Richmond’s Gay Friendly Neighborhoods: The South Side
Cross the river from downtown for a quieter lifestyle still within hands reach of the city.
Starting in Old Manchester, an the industry-filled area is contrasted by a pocket of artist studios and converted lofts at Plant Zero. ArtWorks hosts 75 artist studios on two floors and both facilities open for an artists reception on the fourth Friday of each month.
The Corrugated Box Building hosts some of Richmond’s most progressive tech and design companies including a local office of Tumblr. Want a Vespa? Check out Scoot Richmond next door.
For the adventurous, the area also has easy river access for rafting and canoeing. Walk down the Flood Wall to check out the Manchester Climbing Wall – converted urban ruins of the Richmond & Petersburg Railroad Bridge.
The porch on Legend Brewing Company has one of the best views in the city overlooking downtown. The local brew pub has hosted the monthly Family & Friends Fourth Friday on several occasions.
Right past where Semmes turns into Forest Hill Avenue, stop by Crossroads Coffee & Ice Cream for a morning latte, sandwich, or an after-work pint.
Forest Hill Park has access to the James River and a pathway to the Buttermilk & Northbank Trails. On Saturdays in season, the South Of The James Market brings crowds of people to the park for the city’s most popular farmer’s market. Underneath the Market Umbrella, SOTJ includes baked goods, fresh meats and produce (and CSA pickups), crafts, and prepared foods.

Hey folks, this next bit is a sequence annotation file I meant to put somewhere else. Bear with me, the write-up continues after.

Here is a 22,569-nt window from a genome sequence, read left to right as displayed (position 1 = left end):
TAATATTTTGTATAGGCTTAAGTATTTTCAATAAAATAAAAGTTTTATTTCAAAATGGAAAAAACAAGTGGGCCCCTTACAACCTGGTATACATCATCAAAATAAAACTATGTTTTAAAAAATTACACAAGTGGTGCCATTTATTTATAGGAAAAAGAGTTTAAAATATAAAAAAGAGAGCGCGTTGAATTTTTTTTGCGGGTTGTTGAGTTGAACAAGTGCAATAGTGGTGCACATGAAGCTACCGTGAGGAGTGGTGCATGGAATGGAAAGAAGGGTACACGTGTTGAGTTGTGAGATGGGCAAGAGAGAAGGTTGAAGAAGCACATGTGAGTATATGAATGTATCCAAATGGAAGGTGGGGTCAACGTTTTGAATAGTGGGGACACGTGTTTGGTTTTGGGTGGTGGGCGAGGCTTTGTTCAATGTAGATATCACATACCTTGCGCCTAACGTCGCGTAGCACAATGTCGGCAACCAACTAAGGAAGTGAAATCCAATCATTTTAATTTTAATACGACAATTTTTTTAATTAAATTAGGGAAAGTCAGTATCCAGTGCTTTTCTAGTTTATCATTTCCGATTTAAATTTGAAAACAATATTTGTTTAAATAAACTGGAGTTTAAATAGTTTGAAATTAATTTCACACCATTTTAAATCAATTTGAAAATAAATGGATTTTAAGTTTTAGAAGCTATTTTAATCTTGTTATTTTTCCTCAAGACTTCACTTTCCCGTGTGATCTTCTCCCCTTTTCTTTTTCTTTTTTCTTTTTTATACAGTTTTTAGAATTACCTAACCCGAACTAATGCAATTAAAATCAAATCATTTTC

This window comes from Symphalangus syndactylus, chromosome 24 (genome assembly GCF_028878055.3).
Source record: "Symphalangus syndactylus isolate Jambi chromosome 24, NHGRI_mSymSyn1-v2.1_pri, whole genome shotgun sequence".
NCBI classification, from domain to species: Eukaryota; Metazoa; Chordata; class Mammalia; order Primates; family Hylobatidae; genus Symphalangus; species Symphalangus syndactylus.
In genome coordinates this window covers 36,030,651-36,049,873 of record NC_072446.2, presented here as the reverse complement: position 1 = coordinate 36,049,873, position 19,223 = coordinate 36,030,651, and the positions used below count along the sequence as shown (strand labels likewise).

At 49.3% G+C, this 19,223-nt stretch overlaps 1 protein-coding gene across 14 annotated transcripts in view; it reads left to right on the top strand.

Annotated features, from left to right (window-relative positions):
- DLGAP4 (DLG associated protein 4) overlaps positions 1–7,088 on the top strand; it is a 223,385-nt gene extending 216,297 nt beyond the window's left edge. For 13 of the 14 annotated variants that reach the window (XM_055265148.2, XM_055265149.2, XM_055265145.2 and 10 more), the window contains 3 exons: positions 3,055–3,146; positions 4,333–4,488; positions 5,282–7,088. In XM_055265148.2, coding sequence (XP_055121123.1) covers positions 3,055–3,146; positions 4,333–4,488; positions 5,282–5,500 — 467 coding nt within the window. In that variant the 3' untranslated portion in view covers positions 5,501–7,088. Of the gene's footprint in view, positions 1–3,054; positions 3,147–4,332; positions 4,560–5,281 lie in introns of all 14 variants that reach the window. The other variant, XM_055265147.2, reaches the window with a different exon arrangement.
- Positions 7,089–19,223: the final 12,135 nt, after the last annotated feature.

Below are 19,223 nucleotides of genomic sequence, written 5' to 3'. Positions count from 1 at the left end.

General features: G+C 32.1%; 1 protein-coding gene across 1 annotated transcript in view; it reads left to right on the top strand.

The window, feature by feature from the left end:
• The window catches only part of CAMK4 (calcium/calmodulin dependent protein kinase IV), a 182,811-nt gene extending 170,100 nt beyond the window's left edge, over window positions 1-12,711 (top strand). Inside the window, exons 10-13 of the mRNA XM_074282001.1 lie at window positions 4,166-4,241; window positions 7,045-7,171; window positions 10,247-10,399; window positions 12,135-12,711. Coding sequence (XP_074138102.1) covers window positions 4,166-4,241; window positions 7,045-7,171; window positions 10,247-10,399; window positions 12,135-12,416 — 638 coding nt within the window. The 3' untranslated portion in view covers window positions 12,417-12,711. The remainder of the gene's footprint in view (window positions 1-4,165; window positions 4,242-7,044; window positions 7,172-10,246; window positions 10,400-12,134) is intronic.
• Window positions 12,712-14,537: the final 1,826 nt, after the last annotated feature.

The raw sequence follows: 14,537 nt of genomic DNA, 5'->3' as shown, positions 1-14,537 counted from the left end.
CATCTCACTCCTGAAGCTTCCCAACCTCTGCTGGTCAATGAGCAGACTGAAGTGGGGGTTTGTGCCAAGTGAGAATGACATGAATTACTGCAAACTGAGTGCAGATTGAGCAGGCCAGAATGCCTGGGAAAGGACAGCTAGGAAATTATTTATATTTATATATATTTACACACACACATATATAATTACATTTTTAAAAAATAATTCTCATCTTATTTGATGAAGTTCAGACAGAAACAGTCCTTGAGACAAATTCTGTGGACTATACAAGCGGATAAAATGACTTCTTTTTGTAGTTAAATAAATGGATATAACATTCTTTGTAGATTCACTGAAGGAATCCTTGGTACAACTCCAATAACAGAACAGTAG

Also for the coffee nut, Blanchard’s Coffee sets up their local roasting on Forest Hill and vends at the SOTJ market. Further into Westover Hills, the 43rd Street Gallery is the neighborhood’s creative hub and hosts the annual 43rd Street Festival.
Continue your journey towards Chesterfield County to Bon Air - originally found as a resort town just outside of Richmond. Both Westover Hills and Bon Air are home to gay and lesbian families.
Real estate agent Wanda Fears lives in the area and sees why it’s such a hub.
“It’s a more laid back lifestyle,” she says. ”I can count at least 25-28 homes in that neighborhood that are gay-owned,” Fears says.
As an agent, Fears finds what her client are looking for to help them find the right home and believes Richmond is ripe for living.
“Richmond’s come a long way. We would like to see some of our politics change, but that’s going to take a while, she says. ”Virginia has a lot to offer period – gay, lesbian or straight, it doesn’t matter.”
Kevin Clay is the editor and publisher of GAYRVA.COM. He is a Richmond native, loves the city and knows it's on the edge of greatness. Don't hold back RVA. You can follow Kevin on GAYRVA's Twitter or e-mail him at firstname.lastname@example.org.
RVA Pop-Up Pride will host its first meeting of their LGBTQ Summer Picnic Series this weekend at Forest Hill Park. All are welcome to attend this community summer event and encouraged to pack a lunch and a blanket for the picnic. Refreshments and snacks will be provided, in addition to various activities like kickball, frisbee, [...]June 7, 2016
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